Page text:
True dynamic pricing is much more popular with US-based reward programs. American Airlines AAdvantage, Delta SkyMiles and United MileagePlus all rely on dynamic pricing to book flights with the ‘home carrier’. Similar comparisons can be made with many hotel loyalty programs as well. But we won’t dive into those – we’d be here all day, explaining the many intricacies.
Is dynamic pricing good or bad?
On the whole, it’s hard to say whether dynamic pricing is strictly positive or negative. It really comes down to how each loyalty program implements it.
As an example, we’d say that Virgin Australia is very reasonable in its use of dynamic pricing. By being flexible and travelling at off-peak times, you can often secure reward seats for fewer points than were needed previously. But of course, the trade-off is that you may now need to spend more points than before, to fly when you need to.
Some programs, like Delta SkyMiles, also allow you to book the very last seat on the plane – and as a reward seat, not an ‘any seat’. On a recent flight from New York to Los Angeles, this saved me over AU$700 by not having to buy a cash ticket. All while getting a reasonable return for my miles.
But the biggest downside of dynamic pricing is that it makes things less predictable. Frequent flyer points aren’t like money – they can’t be universally earned. People save up their points to book specific flights and journeys. And with dynamic pricing, it’s entirely possible to save up your points, thinking you need a certain amount to achieve that goal. Only to go and book that dream flight and discover that you now need even more points than you did when setting that goal. In effect, the goal posts are always moving.
On the other hand, it’s also possible to save up your points and discover that you actually don’t need as many as you thought. It all comes down to what the airline is charging on the date and flight you hope to book.
Overall, with dynamic pricing, the loyalty program sets the rate. If they want to suddenly make most reward seats only available at the higher rates, they can. And they can do it without making formal changes to the program or giving any notice. It can change in a heartbeat.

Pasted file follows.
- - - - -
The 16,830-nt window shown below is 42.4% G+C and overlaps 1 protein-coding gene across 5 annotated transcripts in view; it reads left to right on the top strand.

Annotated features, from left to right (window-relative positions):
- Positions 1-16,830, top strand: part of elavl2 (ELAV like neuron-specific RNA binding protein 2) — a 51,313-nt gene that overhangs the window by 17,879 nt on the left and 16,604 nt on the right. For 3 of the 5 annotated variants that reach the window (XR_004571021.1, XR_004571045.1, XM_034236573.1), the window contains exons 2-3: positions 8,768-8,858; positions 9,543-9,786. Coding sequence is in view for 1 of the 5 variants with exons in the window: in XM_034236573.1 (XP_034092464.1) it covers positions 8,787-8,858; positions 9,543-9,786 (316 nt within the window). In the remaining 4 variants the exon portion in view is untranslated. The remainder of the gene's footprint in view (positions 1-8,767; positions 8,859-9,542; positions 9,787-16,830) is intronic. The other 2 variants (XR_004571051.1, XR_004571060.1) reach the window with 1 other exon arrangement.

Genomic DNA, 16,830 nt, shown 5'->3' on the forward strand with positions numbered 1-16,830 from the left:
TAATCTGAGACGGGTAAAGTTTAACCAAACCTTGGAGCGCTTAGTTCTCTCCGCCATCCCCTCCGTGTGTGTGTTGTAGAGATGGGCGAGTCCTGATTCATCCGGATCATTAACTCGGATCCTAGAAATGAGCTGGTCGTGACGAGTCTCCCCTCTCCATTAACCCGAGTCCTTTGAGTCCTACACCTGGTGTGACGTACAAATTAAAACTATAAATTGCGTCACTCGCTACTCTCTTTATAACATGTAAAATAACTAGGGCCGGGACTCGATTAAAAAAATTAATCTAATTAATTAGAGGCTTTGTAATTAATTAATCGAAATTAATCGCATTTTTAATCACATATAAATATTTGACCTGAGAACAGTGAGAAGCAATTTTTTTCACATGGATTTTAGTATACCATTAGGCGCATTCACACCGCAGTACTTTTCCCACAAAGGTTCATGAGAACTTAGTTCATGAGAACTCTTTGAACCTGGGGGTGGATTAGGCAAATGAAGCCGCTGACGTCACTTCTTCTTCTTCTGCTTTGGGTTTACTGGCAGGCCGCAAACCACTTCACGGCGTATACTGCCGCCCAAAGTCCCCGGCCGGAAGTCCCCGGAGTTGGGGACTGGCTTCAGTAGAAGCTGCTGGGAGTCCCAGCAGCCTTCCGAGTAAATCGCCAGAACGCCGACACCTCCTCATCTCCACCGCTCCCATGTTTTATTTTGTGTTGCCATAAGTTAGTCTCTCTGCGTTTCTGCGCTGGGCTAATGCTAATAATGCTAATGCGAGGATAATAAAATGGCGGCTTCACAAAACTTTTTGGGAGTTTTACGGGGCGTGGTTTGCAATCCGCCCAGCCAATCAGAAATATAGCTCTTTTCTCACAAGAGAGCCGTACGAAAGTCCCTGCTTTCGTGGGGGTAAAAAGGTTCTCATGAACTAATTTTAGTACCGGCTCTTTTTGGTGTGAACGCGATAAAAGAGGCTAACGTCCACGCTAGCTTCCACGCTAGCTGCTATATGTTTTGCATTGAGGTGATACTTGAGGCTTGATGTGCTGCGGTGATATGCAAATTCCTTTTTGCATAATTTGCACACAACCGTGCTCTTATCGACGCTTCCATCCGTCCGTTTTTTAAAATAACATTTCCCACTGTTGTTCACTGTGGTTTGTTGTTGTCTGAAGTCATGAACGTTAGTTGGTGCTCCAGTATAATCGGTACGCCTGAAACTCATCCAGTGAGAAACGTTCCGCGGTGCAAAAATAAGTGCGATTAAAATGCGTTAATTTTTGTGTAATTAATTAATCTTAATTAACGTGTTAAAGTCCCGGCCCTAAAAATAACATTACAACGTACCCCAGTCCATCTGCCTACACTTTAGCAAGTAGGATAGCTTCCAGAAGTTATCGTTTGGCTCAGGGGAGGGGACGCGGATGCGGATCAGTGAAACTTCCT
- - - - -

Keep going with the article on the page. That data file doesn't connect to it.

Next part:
Generally speaking, here at Point Hacks, we’re not big fans of dynamic pricing. It makes everything opaquer – and usually, that’s to the airline’s benefit. Sure, it can mean that some flights may be bookable using fewer points. But it also means that many other flights end up needing even more points to book. And you can bet that there are more flights only available for booking at the higher end of the points spectrum than at the lower end.
We much prefer programs that take a yes/no approach to reward seats. The kind of program where if there’s availability, you can book – and you know what the cost will be using points. It doesn’t change on a whim and there aren’t any nasty surprises. A flight from one city to another always costs a pre-defined number of points. Even if that means you have to hunt for the flights with reward seats, or ask for seats to be released.
Still, dynamic pricing can benefit some people. Especially those who can plan ahead and be flexible. Of course, that relies on airlines not getting too greedy about the number of points needed to book each flight. If the figures are always stratospheric, many travellers will quite fairly ask, ‘what’s the point?’.
Feature image courtesy of United Airlines.